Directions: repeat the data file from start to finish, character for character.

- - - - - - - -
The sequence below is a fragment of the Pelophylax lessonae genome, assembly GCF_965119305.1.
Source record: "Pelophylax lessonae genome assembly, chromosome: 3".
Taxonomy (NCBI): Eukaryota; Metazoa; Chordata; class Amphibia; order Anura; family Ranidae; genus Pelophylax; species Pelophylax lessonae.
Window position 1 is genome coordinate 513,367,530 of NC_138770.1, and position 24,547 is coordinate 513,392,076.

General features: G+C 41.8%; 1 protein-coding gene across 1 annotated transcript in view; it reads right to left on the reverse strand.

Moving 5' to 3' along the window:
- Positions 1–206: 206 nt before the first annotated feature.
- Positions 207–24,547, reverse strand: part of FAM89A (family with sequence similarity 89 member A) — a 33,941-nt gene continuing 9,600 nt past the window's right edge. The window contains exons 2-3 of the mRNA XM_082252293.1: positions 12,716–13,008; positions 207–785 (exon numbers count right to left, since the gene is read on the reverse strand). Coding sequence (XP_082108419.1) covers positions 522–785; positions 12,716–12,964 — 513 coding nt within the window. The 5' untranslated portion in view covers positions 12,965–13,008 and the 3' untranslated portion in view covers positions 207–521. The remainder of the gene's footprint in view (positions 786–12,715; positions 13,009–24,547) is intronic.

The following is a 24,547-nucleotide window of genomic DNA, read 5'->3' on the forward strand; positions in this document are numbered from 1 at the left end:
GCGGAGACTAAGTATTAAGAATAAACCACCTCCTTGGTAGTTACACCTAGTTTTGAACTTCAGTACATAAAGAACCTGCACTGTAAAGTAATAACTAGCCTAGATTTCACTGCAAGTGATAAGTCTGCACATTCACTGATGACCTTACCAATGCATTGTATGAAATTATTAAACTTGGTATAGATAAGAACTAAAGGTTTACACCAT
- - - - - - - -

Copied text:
The sequence below is a fragment of the Pelophylax lessonae genome, assembly GCF_965119305.1.
Source record: "Pelophylax lessonae genome assembly, chromosome: 3".
Taxonomy (NCBI): Eukaryota; Metazoa; Chordata; class Amphibia; order Anura; family Ranidae; genus Pelophylax; species Pelophylax lessonae.
Window position 1 is genome coordinate 513,367,530 of NC_138770.1, and position 24,547 is coordinate 513,392,076.

General features: G+C 41.8%; 1 protein-coding gene across 1 annotated transcript in view; it reads right to left on the reverse strand.

Moving 5' to 3' along the window:
- Positions 1–206: 206 nt before the first annotated feature.
- Positions 207–24,547, reverse strand: part of FAM89A (family with sequence similarity 89 member A) — a 33,941-nt gene continuing 9,600 nt past the window's right edge. The window contains exons 2-3 of the mRNA XM_082252293.1: positions 12,716–13,008; positions 207–785 (exon numbers count right to left, since the gene is read on the reverse strand). Coding sequence (XP_082108419.1) covers positions 522–785; positions 12,716–12,964 — 513 coding nt within the window. The 5' untranslated portion in view covers positions 12,965–13,008 and the 3' untranslated portion in view covers positions 207–521. The remainder of the gene's footprint in view (positions 786–12,715; positions 13,009–24,547) is intronic.

The following is a 24,547-nucleotide window of genomic DNA, read 5'->3' on the forward strand; positions in this document are numbered from 1 at the left end:
GCGGAGACTAAGTATTAAGAATAAACCACCTCCTTGGTAGTTACACCTAGTTTTGAACTTCAGTACATAAAGAACCTGCACTGTAAAGTAATAACTAGCCTAGATTTCACTGCAAGTGATAAGTCTGCACATTCACTGATGACCTTACCAATGCATTGTATGAAATTATTAAACTTGGTATAGATAAGAACTAAAGGTTTACACCAT